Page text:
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Monday, July 29, 2013

How To Become A Successful Songwriter


An aspiring young man approached me the other day. "You had so many top hits," he said. "Since you gave up writing pop songs for good you could reveal now your secret of success to me." I didn't know how to answer, because - honest to God - I never had a secret of success. My spontaneous answer was: "Keep writing songs and polish the lyrics until you enjoy singing them". Admittedly that is no guarantee for success. It is a good beginning, though, to write what you love to sing. Difficult enough but still the easy part. The bad news is that songwriting is a craft that must be learned and mastered. Anyway, start by writing a lot. You will get better. Learn from great songs, find out what you like about them and try to create something similar. And when you feel you can do it, aim for the charts. In doing so, you may find it useful to check my

Seven Points For The Highly Successful Songwriter:
1) Basic idea: You must tell something worth telling. A conventional way to say I love you is not an idea. Try something new, something different. Think of a situation, strange circumstances, a story.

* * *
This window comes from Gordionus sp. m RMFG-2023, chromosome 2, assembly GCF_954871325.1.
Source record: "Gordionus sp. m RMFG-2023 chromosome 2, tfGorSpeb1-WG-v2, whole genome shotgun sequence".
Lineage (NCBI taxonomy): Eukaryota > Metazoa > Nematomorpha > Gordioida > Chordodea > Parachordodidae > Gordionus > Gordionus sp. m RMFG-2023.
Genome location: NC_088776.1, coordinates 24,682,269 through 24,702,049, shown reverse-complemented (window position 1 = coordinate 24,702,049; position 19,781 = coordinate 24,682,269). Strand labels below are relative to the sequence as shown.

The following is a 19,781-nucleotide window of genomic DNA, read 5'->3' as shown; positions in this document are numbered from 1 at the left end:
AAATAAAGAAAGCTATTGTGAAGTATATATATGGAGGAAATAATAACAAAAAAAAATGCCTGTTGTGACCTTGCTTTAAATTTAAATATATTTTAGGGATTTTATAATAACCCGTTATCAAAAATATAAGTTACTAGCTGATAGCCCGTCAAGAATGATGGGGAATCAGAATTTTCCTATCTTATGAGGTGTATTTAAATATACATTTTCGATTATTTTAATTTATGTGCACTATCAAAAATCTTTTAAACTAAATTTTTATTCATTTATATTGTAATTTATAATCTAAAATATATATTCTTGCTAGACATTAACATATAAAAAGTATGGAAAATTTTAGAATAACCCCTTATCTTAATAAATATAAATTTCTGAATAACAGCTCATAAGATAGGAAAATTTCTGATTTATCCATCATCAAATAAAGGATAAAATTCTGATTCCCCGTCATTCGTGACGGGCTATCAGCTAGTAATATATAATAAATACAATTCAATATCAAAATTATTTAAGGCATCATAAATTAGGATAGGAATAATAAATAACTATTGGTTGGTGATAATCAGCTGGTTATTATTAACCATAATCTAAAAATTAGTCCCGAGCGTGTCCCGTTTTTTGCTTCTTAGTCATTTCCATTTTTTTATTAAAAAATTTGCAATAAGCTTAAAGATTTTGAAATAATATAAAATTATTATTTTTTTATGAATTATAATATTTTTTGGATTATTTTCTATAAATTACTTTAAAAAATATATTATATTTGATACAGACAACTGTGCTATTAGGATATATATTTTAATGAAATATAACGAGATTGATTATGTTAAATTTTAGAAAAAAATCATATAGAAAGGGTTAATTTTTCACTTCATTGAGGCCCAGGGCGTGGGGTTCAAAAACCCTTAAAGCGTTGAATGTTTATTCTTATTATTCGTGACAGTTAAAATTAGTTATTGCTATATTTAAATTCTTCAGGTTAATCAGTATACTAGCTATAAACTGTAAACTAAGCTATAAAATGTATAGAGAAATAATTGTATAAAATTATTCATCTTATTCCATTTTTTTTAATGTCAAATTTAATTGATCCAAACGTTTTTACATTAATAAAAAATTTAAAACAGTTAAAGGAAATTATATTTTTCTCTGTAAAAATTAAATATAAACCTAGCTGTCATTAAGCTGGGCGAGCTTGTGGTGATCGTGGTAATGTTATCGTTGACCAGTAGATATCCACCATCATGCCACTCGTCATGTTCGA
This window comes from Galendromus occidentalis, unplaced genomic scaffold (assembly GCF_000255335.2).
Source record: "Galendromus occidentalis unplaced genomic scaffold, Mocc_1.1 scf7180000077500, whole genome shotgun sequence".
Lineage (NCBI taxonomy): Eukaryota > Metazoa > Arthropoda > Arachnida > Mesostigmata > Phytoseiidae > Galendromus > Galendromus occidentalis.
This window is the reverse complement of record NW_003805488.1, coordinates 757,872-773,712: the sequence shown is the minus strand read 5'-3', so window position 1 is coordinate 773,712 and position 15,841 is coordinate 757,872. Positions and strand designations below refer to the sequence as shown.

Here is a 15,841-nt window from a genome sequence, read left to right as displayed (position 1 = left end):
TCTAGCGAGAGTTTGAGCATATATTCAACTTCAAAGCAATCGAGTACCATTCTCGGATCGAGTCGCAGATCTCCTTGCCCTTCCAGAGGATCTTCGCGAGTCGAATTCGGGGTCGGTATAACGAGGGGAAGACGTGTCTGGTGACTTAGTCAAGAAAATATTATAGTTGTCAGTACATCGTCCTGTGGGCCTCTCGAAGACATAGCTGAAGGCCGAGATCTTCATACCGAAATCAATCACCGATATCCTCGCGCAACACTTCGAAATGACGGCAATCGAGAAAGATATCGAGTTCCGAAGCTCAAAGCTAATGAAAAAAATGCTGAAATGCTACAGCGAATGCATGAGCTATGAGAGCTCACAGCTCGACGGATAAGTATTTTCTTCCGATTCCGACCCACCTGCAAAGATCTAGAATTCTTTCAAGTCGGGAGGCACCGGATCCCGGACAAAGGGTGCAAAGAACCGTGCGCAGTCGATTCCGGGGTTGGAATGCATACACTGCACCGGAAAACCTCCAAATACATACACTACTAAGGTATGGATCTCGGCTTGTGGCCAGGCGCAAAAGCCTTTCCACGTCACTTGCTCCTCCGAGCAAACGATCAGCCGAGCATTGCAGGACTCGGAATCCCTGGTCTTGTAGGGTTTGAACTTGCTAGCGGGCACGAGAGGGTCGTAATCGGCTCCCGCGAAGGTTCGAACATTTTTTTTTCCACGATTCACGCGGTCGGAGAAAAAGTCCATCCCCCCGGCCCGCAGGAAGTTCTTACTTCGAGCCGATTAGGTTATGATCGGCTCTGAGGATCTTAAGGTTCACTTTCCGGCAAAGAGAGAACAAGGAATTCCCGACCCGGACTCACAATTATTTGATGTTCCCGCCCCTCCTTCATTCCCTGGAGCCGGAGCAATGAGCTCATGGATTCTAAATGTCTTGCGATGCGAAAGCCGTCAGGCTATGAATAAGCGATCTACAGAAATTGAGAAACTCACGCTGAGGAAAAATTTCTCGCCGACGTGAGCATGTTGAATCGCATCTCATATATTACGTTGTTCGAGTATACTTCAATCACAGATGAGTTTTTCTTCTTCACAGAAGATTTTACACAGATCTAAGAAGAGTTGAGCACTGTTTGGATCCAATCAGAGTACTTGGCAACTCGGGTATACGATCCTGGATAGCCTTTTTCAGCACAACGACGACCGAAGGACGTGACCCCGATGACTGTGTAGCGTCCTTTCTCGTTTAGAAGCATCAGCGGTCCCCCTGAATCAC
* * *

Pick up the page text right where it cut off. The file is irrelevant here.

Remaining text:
2) Catch line: A phrase that expresses your idea in a nutshell in an original or popular way. Again, try to find something original.
3) Structure: Like a story (and the best songs are actually stories) a good song must have a beginning, a middle and and an end; a great song has a surprising turn towards the ending.
4) Hook: Anything that is memorable, such as a repeated key line, a silly word, even a cry.
5) Relevance: Great songs are expressions of the zeitgeist, putting into words and music what people think, sense, long for; not necessarily journalistic observations, rather the way how your generation talks about love, relationships, daily problems.
6) Context: Your song must fit into the current charts; study your competition but don't just copy what's already out there; the trick is to add 10 to 20 percent originality to what people already love.
7) Sting: Add something, anything to your song that makes people listen up because it is kind of provocative - a word you usually don't hear in a song or a never-heard-before sound.

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